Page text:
This question was forwarded to me by my friend and colleague, Marisa Marques, MD, Director of the University of Alabama at Birmingham Hospital special coagulation laboratory and transfusion service:
“One of our pharmacists asked if there was a maximum dose for the heparin bolus or infusion rate for obese patients since our current recommendations are based on body weight. I haven’t been able to find a recommendation to cap dosing for these patients.”
Hi, Dr. Marques. Here are the recommended IV dosages, given by Garcia DA, Baglin, TP, Weitz JI, Samama MM. Parenteral anticoagulants: antithrombotic therapy and prevention of thrombosis, 9th ed: American College of Chest Physicians evidence-based clinical practice guidelines. Chest 2012; 141) :24S-43S:
Venous thromboembolic disease: 80 units/kg bolus, 18 units/kg/hour
Acute coronary syndrome: 60–70 units/kg bolus, maximum 5000 units, 12–15 units/kg/hour, max 1000 units/kg/h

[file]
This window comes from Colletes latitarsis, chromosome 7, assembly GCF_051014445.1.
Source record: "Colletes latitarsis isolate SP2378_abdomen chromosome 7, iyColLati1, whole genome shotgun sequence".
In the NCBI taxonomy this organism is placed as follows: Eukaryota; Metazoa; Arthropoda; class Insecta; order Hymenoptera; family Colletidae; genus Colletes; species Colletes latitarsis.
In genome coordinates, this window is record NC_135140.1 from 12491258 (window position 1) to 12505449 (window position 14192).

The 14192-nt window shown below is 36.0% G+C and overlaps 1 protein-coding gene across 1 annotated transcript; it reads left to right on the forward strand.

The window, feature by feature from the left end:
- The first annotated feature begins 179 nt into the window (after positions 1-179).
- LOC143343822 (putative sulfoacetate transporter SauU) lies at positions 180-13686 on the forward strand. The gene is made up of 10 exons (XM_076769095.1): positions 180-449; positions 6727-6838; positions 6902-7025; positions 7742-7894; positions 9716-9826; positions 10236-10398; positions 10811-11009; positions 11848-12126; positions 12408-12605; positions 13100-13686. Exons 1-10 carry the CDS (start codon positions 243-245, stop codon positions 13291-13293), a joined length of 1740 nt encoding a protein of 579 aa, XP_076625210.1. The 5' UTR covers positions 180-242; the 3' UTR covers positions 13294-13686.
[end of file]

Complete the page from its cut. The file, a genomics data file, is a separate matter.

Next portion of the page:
If given with thrombolytic agents: 60 units/kg bolus, 12 units/kg/hour, maximum 1000 units/kg/hour
In the article the authors do not discuss a maximum dosage other than the limits given above. They do recommend regular monitoring to ensure that the dosage is within the therapeutic range. Likewise, they recommend monitoring subcutaneously administered low molecular weight heparin in patients who are either obese or underweight.
I’m interested to learn if any of the clinicians who regularly contribute to this site have had any experience with a maximum dose of unfractionated heparin in obese patients. Thanks for your question and check back here for further information.
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